After failing for the second straight election to pass an emergency operating levy, the Benton-Carroll-Salem Local School District will consider in the next couple of weeks whether to try again in November.
A five-year, 5.3-mill emergency operating levy lost by nearly 200 votes Tuesday, almost double the margin of the defeat in May.
Voters also rejected a five-year, 4.8-mill levy last November.
Superintendent Fred Schnoor said residents anxious about rising fuel costs and upset about the unresolved state funding stalemate seem to have dug in their heels against tax increases for schools.
"People don't want any more taxes," he said. "They're concerned with the high price of gas. They're concerned with how the state's being run."
In northwest Ohio, six of the 11 school money issues on the special-election ballot were approved. That bucked the statewide trend: In the rest of Ohio, just 13 of 40 tax requests won.
Even renewals, once a safe bet for passage, weren't immune from the anti-tax sentiment. Of the seven renewal levies on Tuesday's ballot, five were defeated, including a five-year, 1 percent income tax in the Seneca East Local School District.
"In this school-funding environment, the old rules just don't apply any more," said Michael Wank, superintendent of the Attica-based district.
Mr. Wank said he expects his district to go back on the ballot in November with the income tax, which funds over 10 percent of its budget.
Mr. Schnoor said his district's finance committee and school board, at meetings next week, will discuss whether to go back on the ballot this fall. The filing deadline for the Nov. 8 election is Aug. 25.
"I'd say our options are all the way from not going on the ballot to running the exact same thing to everything in between," Mr. Schnoor said.
One system that won't be on the ballot next time is the Millcreek-West Unity Local School District, where a bond issue for a new building lost by 40 votes. Tuesday's ballot was the last chance for Millcreek-West Unity to pass the 7.6-mill, $7.1 million bond issue that would have qualified the Williams County district for $14 million in state building aid.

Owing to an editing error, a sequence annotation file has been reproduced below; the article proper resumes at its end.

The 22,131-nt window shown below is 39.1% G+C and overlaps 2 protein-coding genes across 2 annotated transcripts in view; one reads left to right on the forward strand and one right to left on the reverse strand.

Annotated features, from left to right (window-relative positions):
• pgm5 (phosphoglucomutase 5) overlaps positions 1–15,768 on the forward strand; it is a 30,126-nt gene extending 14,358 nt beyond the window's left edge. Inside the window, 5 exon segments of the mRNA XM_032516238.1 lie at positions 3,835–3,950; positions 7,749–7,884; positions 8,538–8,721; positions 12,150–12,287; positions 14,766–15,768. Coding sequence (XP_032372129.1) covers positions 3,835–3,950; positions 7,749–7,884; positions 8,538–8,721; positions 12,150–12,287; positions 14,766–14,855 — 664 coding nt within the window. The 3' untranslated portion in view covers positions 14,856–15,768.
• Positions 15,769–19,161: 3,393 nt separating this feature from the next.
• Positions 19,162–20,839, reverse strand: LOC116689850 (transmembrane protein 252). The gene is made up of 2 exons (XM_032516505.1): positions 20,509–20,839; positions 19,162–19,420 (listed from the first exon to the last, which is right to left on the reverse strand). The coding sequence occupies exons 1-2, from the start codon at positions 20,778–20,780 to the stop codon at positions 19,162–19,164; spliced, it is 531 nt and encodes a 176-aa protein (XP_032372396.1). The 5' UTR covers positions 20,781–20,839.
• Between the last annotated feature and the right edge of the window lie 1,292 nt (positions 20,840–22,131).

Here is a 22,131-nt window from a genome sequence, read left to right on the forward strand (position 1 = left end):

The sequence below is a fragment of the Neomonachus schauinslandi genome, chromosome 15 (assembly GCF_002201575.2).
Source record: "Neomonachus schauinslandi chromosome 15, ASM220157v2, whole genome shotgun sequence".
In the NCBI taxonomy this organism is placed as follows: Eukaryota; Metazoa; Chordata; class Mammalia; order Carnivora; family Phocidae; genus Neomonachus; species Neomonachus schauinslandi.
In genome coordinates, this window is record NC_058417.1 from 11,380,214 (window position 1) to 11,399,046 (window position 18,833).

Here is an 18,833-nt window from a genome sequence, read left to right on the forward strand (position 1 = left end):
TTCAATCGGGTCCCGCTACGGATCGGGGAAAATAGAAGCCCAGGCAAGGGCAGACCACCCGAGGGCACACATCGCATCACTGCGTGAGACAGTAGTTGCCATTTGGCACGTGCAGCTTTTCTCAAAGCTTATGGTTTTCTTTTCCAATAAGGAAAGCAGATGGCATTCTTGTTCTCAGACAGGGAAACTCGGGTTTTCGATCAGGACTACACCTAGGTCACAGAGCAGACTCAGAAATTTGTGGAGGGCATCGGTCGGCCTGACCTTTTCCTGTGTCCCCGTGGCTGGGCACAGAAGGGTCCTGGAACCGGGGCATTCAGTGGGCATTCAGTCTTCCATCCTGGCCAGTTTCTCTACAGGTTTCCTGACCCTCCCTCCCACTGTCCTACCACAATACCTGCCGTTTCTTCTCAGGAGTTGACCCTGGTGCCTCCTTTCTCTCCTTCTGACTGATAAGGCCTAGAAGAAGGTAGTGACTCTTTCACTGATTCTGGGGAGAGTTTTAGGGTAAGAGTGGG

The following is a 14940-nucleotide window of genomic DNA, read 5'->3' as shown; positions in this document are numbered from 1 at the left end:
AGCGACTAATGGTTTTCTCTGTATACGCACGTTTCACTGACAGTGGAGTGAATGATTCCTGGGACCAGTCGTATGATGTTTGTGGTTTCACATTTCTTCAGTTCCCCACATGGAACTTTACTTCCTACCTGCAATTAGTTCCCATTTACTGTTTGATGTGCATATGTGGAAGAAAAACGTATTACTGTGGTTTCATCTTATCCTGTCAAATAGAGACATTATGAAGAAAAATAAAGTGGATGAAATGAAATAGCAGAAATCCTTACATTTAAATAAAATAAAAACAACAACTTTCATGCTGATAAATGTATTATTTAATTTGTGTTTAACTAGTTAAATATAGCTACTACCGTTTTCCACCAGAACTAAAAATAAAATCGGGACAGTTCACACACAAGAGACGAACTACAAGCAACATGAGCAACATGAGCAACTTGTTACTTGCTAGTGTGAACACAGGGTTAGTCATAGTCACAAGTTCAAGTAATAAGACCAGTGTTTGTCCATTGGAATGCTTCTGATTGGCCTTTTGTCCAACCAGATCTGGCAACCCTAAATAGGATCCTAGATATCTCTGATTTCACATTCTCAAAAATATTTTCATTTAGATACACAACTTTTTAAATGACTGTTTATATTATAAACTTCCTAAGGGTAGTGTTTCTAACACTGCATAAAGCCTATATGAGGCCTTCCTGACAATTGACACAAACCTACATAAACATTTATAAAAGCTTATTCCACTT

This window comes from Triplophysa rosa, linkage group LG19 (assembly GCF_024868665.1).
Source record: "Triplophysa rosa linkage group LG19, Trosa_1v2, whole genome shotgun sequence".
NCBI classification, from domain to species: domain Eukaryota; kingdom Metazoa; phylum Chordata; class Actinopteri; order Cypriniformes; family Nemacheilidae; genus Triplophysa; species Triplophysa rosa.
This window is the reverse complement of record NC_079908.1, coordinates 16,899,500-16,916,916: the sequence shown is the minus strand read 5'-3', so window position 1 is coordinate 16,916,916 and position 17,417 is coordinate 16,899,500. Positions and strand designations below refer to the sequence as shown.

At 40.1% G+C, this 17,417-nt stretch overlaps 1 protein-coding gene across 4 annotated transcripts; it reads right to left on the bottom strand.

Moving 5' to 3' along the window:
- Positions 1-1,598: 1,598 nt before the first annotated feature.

Superintendent Deb Piotrowski said the district plans to talk with the Ohio School Facilities Commission about possibly qualifying for funding.
"I'm not ready to give up yet, and I don't think the community is either," she said.
Sara Lynaugh, a policy and legislative analyst for the state commission, said Millcreek-West Unity is one of just 10 districts that failed to pass bond issues within a year of being approved for state building aid.
Ms. Lynaugh said the district could receive state aid by passing a bond issue next year, though plans and costs would have to be re-evaluated.
"We just kind of put them off to the side, and once they pass, they go right back to the top of the list," she said.
Other districts where levies were rejected Tuesday included Arcadia Local Schools (five-year, 1.5-mill permanent improvement replacement levy) and Lima City Schools (five year, 6.8-mill emergency operating levy).
Even districts that passed tax requests on Tuesday were thinking about having to return to the ballot next year.
Eastwood Local Schools Superintendent Bill McFarland said the celebration for the Wood County district's passage of a five-year, 4.8-mill emergency operating levy would be short. Officials soon will work to garner support for a five-year, 8.9-mill operating levy that expires next year. The issue generates $1.5 million a year.
"The first stage was to pass an emergency levy this year, with the idea that next year we'll be on the ballot at some point," he said.
Other districts where money issues were approved include Clyde-Green Springs Exempted Village Schools (five-year, 5.9-mill emergency operating levy), Gorham-Fayette Local Schools (28-year, 7.1-mill bond issue for construction), Van Buren Local Schools (three-year, 5.5-mill operating levy), and Vanlue Local Schools (four-year, 6.5-mill operating levy).
Blade staff writer Erika Ray contributed to this report.
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